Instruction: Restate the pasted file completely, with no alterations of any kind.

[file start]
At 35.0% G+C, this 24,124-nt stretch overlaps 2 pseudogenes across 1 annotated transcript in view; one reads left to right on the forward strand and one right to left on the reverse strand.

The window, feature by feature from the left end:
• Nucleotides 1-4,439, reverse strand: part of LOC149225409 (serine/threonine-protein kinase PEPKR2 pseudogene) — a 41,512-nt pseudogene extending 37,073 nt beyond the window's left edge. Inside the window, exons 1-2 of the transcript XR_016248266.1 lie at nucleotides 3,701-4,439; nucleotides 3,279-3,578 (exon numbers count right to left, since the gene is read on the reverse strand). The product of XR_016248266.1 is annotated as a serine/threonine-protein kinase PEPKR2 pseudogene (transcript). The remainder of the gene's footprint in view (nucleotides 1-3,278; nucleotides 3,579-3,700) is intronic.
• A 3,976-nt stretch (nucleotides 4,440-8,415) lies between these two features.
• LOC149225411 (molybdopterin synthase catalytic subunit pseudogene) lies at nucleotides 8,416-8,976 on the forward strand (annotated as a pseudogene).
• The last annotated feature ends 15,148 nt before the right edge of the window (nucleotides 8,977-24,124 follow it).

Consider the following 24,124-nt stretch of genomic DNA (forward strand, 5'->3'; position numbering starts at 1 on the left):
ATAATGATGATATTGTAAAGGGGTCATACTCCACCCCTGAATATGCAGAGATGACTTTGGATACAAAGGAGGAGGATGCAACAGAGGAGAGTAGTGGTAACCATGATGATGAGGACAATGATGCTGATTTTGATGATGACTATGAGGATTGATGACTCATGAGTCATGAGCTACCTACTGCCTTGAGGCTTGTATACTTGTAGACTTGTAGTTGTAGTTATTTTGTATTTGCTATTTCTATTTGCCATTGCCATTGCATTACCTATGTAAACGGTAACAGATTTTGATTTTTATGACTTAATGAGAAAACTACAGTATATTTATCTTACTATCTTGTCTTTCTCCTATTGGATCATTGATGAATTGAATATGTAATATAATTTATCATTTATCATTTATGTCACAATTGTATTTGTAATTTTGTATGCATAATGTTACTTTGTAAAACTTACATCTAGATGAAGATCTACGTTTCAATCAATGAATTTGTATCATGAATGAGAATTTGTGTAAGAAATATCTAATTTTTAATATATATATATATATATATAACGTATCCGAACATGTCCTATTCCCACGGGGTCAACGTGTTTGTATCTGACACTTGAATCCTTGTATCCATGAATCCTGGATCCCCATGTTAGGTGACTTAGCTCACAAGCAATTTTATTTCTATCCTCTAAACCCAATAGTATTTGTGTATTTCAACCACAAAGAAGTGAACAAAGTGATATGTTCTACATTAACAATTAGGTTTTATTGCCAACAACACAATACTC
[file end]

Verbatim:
At 35.0% G+C, this 24,124-nt stretch overlaps 2 pseudogenes across 1 annotated transcript in view; one reads left to right on the forward strand and one right to left on the reverse strand.

The window, feature by feature from the left end:
• Nucleotides 1-4,439, reverse strand: part of LOC149225409 (serine/threonine-protein kinase PEPKR2 pseudogene) — a 41,512-nt pseudogene extending 37,073 nt beyond the window's left edge. Inside the window, exons 1-2 of the transcript XR_016248266.1 lie at nucleotides 3,701-4,439; nucleotides 3,279-3,578 (exon numbers count right to left, since the gene is read on the reverse strand). The product of XR_016248266.1 is annotated as a serine/threonine-protein kinase PEPKR2 pseudogene (transcript). The remainder of the gene's footprint in view (nucleotides 1-3,278; nucleotides 3,579-3,700) is intronic.
• A 3,976-nt stretch (nucleotides 4,440-8,415) lies between these two features.
• LOC149225411 (molybdopterin synthase catalytic subunit pseudogene) lies at nucleotides 8,416-8,976 on the forward strand (annotated as a pseudogene).
• The last annotated feature ends 15,148 nt before the right edge of the window (nucleotides 8,977-24,124 follow it).

Consider the following 24,124-nt stretch of genomic DNA (forward strand, 5'->3'; position numbering starts at 1 on the left):
ATAATGATGATATTGTAAAGGGGTCATACTCCACCCCTGAATATGCAGAGATGACTTTGGATACAAAGGAGGAGGATGCAACAGAGGAGAGTAGTGGTAACCATGATGATGAGGACAATGATGCTGATTTTGATGATGACTATGAGGATTGATGACTCATGAGTCATGAGCTACCTACTGCCTTGAGGCTTGTATACTTGTAGACTTGTAGTTGTAGTTATTTTGTATTTGCTATTTCTATTTGCCATTGCCATTGCATTACCTATGTAAACGGTAACAGATTTTGATTTTTATGACTTAATGAGAAAACTACAGTATATTTATCTTACTATCTTGTCTTTCTCCTATTGGATCATTGATGAATTGAATATGTAATATAATTTATCATTTATCATTTATGTCACAATTGTATTTGTAATTTTGTATGCATAATGTTACTTTGTAAAACTTACATCTAGATGAAGATCTACGTTTCAATCAATGAATTTGTATCATGAATGAGAATTTGTGTAAGAAATATCTAATTTTTAATATATATATATATATATATAACGTATCCGAACATGTCCTATTCCCACGGGGTCAACGTGTTTGTATCTGACACTTGAATCCTTGTATCCATGAATCCTGGATCCCCATGTTAGGTGACTTAGCTCACAAGCAATTTTATTTCTATCCTCTAAACCCAATAGTATTTGTGTATTTCAACCACAAAGAAGTGAACAAAGTGATATGTTCTACATTAACAATTAGGTTTTATTGCCAACAACACAATACTC